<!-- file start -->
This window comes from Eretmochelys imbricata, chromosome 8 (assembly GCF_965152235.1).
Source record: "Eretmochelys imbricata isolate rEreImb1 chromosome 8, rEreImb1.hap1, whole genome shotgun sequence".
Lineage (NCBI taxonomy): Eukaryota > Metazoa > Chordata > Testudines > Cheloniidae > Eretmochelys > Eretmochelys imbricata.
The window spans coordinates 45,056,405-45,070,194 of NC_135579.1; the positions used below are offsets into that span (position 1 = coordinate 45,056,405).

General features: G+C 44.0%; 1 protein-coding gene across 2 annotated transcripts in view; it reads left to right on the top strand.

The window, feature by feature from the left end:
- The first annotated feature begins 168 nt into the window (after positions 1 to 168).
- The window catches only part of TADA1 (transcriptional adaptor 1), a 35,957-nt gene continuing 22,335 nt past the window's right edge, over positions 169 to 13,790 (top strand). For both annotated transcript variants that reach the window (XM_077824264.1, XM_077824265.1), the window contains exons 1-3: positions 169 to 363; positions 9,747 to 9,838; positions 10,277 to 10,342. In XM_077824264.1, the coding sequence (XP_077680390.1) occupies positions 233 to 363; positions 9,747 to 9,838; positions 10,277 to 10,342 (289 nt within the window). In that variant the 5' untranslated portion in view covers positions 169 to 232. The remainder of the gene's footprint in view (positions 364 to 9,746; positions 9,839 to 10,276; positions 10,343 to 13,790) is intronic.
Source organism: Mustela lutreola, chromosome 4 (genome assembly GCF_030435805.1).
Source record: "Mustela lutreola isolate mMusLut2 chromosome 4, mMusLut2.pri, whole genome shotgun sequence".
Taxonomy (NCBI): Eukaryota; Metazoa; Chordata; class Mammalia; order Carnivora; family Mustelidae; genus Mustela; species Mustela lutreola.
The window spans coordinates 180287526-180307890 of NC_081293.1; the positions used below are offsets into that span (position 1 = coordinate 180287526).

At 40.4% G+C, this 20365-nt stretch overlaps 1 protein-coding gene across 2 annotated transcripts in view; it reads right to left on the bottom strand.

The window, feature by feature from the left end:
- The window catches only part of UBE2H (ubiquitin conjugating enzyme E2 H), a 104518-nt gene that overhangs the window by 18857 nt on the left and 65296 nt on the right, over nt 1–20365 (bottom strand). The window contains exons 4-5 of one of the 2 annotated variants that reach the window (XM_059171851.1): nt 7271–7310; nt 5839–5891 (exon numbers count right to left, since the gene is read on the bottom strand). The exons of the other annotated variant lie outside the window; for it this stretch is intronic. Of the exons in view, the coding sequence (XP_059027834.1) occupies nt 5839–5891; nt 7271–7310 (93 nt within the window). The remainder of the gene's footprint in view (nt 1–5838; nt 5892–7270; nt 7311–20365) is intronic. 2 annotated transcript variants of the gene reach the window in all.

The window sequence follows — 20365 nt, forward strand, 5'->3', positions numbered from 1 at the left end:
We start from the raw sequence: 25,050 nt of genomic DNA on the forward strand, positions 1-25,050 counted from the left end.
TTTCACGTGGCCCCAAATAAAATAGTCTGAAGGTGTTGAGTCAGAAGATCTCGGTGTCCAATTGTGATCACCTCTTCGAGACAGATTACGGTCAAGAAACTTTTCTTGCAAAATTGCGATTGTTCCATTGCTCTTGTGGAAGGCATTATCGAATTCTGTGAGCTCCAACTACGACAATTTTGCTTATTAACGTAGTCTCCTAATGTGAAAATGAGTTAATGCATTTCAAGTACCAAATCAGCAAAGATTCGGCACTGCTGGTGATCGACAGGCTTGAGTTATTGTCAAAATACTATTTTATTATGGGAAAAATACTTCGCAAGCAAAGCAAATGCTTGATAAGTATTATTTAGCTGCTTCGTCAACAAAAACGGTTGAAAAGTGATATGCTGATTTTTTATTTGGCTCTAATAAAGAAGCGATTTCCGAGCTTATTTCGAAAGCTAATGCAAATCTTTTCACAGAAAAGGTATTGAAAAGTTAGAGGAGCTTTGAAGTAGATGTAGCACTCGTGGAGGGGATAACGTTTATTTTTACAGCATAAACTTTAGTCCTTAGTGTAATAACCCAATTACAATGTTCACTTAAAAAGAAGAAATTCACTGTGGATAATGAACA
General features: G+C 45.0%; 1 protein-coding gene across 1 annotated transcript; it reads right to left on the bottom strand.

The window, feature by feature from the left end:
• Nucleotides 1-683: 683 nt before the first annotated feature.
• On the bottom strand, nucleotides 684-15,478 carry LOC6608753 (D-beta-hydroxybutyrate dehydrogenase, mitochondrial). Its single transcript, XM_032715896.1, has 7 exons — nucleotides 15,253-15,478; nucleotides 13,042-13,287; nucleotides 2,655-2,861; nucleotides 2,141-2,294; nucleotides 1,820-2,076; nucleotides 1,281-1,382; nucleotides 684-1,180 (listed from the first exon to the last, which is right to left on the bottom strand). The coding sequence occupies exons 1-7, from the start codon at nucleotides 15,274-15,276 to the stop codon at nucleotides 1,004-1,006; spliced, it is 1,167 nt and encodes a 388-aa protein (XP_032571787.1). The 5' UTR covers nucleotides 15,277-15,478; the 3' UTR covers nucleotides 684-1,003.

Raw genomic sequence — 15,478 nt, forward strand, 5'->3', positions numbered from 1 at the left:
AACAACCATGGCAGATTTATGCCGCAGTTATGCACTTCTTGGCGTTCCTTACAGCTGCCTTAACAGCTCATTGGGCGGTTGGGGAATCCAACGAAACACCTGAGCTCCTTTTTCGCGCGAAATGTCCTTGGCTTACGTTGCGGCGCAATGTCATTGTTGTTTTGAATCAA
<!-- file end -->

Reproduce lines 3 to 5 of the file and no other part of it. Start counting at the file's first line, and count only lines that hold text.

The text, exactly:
Lineage (NCBI taxonomy): Eukaryota > Metazoa > Chordata > Testudines > Cheloniidae > Eretmochelys > Eretmochelys imbricata.
The window spans coordinates 45,056,405-45,070,194 of NC_135579.1; the positions used below are offsets into that span (position 1 = coordinate 45,056,405).

General features: G+C 44.0%; 1 protein-coding gene across 2 annotated transcripts in view; it reads left to right on the top strand.